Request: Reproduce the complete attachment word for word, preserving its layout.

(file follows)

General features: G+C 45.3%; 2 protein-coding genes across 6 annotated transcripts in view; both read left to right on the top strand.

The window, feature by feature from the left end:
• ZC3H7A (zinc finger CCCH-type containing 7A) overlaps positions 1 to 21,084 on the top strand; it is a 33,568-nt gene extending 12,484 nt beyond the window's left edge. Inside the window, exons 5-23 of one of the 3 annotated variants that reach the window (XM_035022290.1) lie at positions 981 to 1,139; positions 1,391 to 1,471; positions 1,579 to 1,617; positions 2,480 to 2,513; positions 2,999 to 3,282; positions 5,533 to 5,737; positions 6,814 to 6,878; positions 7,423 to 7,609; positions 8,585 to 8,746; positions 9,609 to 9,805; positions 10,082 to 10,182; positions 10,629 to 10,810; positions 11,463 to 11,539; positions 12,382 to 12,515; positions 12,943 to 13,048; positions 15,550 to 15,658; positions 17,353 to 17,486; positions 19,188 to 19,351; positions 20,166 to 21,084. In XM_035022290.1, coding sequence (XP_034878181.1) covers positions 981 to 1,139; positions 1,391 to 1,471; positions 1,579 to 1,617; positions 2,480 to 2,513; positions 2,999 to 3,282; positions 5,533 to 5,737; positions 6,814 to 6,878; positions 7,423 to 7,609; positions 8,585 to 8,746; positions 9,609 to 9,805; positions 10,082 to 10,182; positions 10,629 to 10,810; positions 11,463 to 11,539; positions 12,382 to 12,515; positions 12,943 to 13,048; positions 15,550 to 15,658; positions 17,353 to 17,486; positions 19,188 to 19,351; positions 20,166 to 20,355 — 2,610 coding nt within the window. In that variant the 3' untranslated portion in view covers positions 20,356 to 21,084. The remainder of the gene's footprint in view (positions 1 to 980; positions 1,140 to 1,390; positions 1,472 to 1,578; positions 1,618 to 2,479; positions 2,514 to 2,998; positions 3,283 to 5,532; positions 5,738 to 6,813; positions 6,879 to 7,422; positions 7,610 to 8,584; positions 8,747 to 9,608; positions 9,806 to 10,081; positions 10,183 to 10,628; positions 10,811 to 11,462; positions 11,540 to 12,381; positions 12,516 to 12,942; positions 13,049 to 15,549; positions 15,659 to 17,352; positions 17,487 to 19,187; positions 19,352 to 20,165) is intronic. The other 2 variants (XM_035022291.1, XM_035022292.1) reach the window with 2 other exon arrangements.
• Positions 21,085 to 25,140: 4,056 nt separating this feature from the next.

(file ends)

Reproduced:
General features: G+C 45.3%; 2 protein-coding genes across 6 annotated transcripts in view; both read left to right on the top strand.

The window, feature by feature from the left end:
• ZC3H7A (zinc finger CCCH-type containing 7A) overlaps positions 1 to 21,084 on the top strand; it is a 33,568-nt gene extending 12,484 nt beyond the window's left edge. Inside the window, exons 5-23 of one of the 3 annotated variants that reach the window (XM_035022290.1) lie at positions 981 to 1,139; positions 1,391 to 1,471; positions 1,579 to 1,617; positions 2,480 to 2,513; positions 2,999 to 3,282; positions 5,533 to 5,737; positions 6,814 to 6,878; positions 7,423 to 7,609; positions 8,585 to 8,746; positions 9,609 to 9,805; positions 10,082 to 10,182; positions 10,629 to 10,810; positions 11,463 to 11,539; positions 12,382 to 12,515; positions 12,943 to 13,048; positions 15,550 to 15,658; positions 17,353 to 17,486; positions 19,188 to 19,351; positions 20,166 to 21,084. In XM_035022290.1, coding sequence (XP_034878181.1) covers positions 981 to 1,139; positions 1,391 to 1,471; positions 1,579 to 1,617; positions 2,480 to 2,513; positions 2,999 to 3,282; positions 5,533 to 5,737; positions 6,814 to 6,878; positions 7,423 to 7,609; positions 8,585 to 8,746; positions 9,609 to 9,805; positions 10,082 to 10,182; positions 10,629 to 10,810; positions 11,463 to 11,539; positions 12,382 to 12,515; positions 12,943 to 13,048; positions 15,550 to 15,658; positions 17,353 to 17,486; positions 19,188 to 19,351; positions 20,166 to 20,355 — 2,610 coding nt within the window. In that variant the 3' untranslated portion in view covers positions 20,356 to 21,084. The remainder of the gene's footprint in view (positions 1 to 980; positions 1,140 to 1,390; positions 1,472 to 1,578; positions 1,618 to 2,479; positions 2,514 to 2,998; positions 3,283 to 5,532; positions 5,738 to 6,813; positions 6,879 to 7,422; positions 7,610 to 8,584; positions 8,747 to 9,608; positions 9,806 to 10,081; positions 10,183 to 10,628; positions 10,811 to 11,462; positions 11,540 to 12,381; positions 12,516 to 12,942; positions 13,049 to 15,549; positions 15,659 to 17,352; positions 17,487 to 19,187; positions 19,352 to 20,165) is intronic. The other 2 variants (XM_035022291.1, XM_035022292.1) reach the window with 2 other exon arrangements.
• Positions 21,085 to 25,140: 4,056 nt separating this feature from the next.